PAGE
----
Control###2.560.02###3.980.01###3.420.02###2.210.01

F01###2.630.02###3.900.01###3.820.02###2.190.01

F02###2.230.02###4.120.02###3.42 0.01###2.110.01

F03###2.110.02###4.750.02###3.620.01###2.150.01

F04###2.150.02###4.830.02###3.580.02###2.210.01

F05###2.470.02###4.760.01###3.420.01###2.160.01

F06###2.340.02###4.810.02###3.670.01###2.190.01

Table IV.-Percentage drug release of formulation after 12 h (n=3).

###Mean of percentage

Formulations###Concentration

###drug release

Control###0###45.740.12

F01###10###29.070.05

F02###15###49.650.12

F03###20###59.440.19

F04###25###73.190.07

F05###30###90.160.04

F06###35###98.290.03

In vitro skin permeation study without permeation enhancer

A control patch containing no permeation enhancer was prepared to check the cumulative drug release, flux and estimate ER through the rabbit's abdominal skin. After 12 h only 29.07% (Table IV) of drug had released i.e. 2907.0 ug/cm2 (Fig. 1) from the initial dose. The patch followed zero order kinetics and a flux of 183.07 ug/cm2.hr was obtained. PEG is a hydrophilic compound which is capable of increasing transdermal drug release (Sonjoy et al., 2011). However its use as plasticizer in film formation of Eudragit RS 100 patch was the reason for lower permeation profile (Ammar et al., 2009).

In vitro skin permeation study with Polysorbate 80

It was observed from Figures 1 and 2 that as the percentage of polysorbate 80 increased from 10% to 35% the amount of drug released from the matrix patch also increased. The percentage drug permeated through the rabbit's skin was fitted in different kinetic models like zero order, first order, Higuchi model and Korsmeyer-Peppas model. The R2 values, n and k are given in Table V. These values showed that all formulation followed zero order drug release kinetics. When drug is released from matrix in such a way that rate of release remains constant then release rate kinetics is believed to follow zero order (Garala et al., 2009). Mixed polymer system and alteration of cross linking between polymeric chains together with the modulation of structural arrangement provokes different release and permeation profiles (Ammar et al., 2009).

The value of n for F01 and F02 illustrated that the drug release mechanism from the matrix patch was Fickian diffusion (nless than 0.5) where as that of control and F05 signified that the formulation had an anomalous drug release (0.5less than nless than 1.0) i.e., a combination of both diffusion and erosion controlled drug release phenomena. F03, F04 and F06 had n value greater than 1.0 that indicated that drug release was due to erosion and patches followed super case II mechanism (Costa and Sousa-Lobo, 2001). When the concentration of Polysorbate 80 increases it decreases interfacial tension and increases wetting of polymer to a greater extent thus erosion of polymer occur (Sonjoy et al., 2011).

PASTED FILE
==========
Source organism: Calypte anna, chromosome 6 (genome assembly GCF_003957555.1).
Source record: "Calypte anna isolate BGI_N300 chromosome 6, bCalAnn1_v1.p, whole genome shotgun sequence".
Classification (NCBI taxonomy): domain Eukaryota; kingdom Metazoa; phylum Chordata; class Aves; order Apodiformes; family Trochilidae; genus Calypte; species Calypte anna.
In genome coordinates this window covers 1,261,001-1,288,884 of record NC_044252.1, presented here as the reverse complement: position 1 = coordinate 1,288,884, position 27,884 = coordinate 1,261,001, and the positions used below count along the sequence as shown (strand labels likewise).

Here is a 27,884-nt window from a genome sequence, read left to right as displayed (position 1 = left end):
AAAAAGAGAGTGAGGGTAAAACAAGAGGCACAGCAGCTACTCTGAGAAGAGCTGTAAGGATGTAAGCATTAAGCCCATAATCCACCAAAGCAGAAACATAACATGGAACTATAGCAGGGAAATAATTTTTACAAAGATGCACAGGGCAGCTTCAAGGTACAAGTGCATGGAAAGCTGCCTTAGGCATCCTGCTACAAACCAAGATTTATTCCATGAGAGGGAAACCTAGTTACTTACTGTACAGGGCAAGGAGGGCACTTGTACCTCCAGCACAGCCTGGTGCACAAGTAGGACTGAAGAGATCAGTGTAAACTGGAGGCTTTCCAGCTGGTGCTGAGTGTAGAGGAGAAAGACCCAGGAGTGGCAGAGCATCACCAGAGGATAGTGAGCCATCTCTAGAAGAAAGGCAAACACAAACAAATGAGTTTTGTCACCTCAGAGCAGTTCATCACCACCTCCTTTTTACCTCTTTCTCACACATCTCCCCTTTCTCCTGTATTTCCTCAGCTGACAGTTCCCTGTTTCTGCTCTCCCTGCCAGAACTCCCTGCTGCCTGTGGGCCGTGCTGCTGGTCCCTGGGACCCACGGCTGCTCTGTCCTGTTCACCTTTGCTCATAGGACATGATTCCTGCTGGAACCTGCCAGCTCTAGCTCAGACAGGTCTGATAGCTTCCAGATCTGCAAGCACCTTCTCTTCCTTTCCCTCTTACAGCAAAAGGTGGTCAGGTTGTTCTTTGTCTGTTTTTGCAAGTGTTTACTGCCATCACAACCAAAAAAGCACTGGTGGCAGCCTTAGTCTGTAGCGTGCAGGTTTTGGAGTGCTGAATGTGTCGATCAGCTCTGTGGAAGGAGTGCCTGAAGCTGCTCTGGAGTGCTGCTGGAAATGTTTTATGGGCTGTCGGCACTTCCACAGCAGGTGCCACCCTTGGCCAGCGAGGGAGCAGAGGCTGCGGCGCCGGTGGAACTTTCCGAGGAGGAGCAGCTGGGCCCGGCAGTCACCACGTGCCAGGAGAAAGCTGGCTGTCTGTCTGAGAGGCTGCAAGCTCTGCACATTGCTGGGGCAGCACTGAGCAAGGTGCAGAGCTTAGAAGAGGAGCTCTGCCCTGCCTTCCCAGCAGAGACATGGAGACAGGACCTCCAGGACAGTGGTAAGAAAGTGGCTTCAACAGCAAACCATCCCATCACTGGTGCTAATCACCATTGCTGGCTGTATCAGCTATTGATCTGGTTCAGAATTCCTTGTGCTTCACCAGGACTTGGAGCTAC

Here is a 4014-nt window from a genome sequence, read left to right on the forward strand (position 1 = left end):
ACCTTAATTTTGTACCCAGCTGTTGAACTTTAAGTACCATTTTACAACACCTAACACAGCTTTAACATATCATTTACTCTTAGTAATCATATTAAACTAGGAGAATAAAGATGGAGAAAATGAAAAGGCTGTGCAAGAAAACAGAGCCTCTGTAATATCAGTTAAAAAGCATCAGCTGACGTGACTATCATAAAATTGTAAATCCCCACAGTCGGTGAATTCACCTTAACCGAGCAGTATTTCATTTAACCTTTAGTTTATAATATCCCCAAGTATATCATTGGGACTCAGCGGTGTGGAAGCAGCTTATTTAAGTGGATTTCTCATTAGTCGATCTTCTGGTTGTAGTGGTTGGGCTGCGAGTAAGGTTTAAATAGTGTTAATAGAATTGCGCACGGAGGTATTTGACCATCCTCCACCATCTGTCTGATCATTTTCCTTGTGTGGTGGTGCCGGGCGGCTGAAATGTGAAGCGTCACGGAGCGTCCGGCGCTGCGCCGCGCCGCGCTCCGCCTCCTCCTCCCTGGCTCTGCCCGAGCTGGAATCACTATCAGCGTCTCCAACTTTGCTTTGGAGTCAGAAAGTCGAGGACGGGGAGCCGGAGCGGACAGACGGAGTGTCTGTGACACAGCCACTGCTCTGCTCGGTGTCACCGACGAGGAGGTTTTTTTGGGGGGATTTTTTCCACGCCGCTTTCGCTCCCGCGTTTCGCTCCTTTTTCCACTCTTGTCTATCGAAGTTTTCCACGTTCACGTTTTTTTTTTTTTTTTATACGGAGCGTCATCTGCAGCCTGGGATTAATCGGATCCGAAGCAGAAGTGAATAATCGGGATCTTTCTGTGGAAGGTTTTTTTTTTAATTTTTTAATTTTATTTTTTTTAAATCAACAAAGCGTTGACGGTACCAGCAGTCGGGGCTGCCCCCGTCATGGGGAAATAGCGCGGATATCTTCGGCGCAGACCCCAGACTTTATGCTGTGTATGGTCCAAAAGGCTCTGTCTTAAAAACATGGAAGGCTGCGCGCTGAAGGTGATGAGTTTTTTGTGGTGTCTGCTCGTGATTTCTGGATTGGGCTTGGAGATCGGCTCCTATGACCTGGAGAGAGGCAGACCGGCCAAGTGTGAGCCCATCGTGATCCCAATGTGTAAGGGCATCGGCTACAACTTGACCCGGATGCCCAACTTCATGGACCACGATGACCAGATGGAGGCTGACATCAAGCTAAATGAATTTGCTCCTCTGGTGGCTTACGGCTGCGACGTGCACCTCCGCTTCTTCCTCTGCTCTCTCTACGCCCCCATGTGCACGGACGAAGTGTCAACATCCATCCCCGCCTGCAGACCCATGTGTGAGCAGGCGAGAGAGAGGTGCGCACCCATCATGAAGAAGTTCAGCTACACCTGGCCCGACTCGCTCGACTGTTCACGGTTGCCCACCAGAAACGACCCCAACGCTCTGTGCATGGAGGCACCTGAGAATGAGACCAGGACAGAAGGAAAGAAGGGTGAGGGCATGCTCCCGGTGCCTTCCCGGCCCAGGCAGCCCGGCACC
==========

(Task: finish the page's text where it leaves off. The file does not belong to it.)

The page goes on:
Table V.-Kinetic models for in vitro permeation profile.

###Control###F01###F02###F03###F04###F05###F06

Zero order

k1 (% hr-1)###219.68###382.59###416.04###499.80###682.66###765.67###876.99

###R2###0.98###0.9918###0.95###0.99###0.97###0.98###0.99

First order

k2 (% hr-1)###0.18###0.28###0.31###0.18###0.25###0.29###0.2

###R2###0.91###0.80###0.94###0.88###0.78###0.66###0.84

Higuchi

k2 (hr-1/2)###8.13###13.93###14.59###18.74###25.58###28.44###32.13

###R2###0.90###0.88###0.78###0.93###0.91###0.90###0.89

Peppas

###n###0.96###0.23###0.07###1.75###1.24###0.66###1.37

###R2###0.98###0.98###0.98###0.98###0.97###0.90###0.99

Statistical analysis using the one way ANOVA indicated that there was a significant difference between the formulations with Pless than 0.001. Tukey's multiple comparison test suggest that there was a significant difference in steady flux, cumulative permeation rate and ER with Pless than 0.001 at different polysorbate 80 concentrations (Lakshami et al., 2014).

Flux and ER

There was an increase in flux and ER when concentration was increased from 10% to 35% (Table VI). The plot of ER versus concentration is depicted in Figure 3. The figure showed that the greatest enhancement occurred at 35% concentration.

At higher concentration, surfactant tends to form micelles above their CMC ([?]0.01% w/w in water for Polysorbate 80). The micelles can also cause interaction with the drug. The micelles and drug entrapped within do not penetrate the skin due to bulkiness thereby it decreases the thermodynamic activity; but at the same time they may solubilize specific components within the intercellular lipid matrix thus counteracting this effect by increasing the thermodynamic activity. Therefore, the overall effect of polysorbate 80 on the rate of drug permeation will be combination of the influence of these two opposing effects. It is also reported that glycols tend to increase the CMC of non-ionic surfactant up to 10 times where the concentration of glycol is 40% v/v (Nokhodchi et al., 2003).

Table VI.-Flux, permeability coefficient and enhancement ratio (ER) of bisoprolol fumarate matrix patch containing permeation enhancers.

Formulation###Flux###Permeability

###ER

###code###(ug/cm2hr)###coefficient (cm/hr)

Control###183.07###0.018###-

###F01###318.83###0.032###1.74

###F02###346.70###0.035###1.89

###F03###416.50###0.042###2.28

###F04###568.88###0.057###3.11

###F05###638.06###0.064###3.49

###F06###730.83###0.073###3.99

CONCLUSIONS

A better sustained drug release effect was obtained from F06 with 98% drug permeation through the rabbit's skin after 12 h. The patch had desirable physicochemical properties and drug loading into the patch was optimal. The formulation followed zero order kinetics with Super case II drug release mechanism. A maximum flux and ER was obtained in F06 as compared to the control patch and other formulation containing polysorbate 80. Thus it can be reasonably concluded that polysorbate 80 at 35% concentration can be used as a potential permeation enhancer to aid in passage of drug through the rabbit skin.

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Author:Ali, Sajid; Shabbir, Maryam; Shahid, Nabeel; Amin, Umair; Hamid, Irfan; Raza, Moosa
Publication:Pakistan Journal of Zoology
Article Type:Report
Geographic Code:7TURK
Date:Feb 29, 2016
Words:4983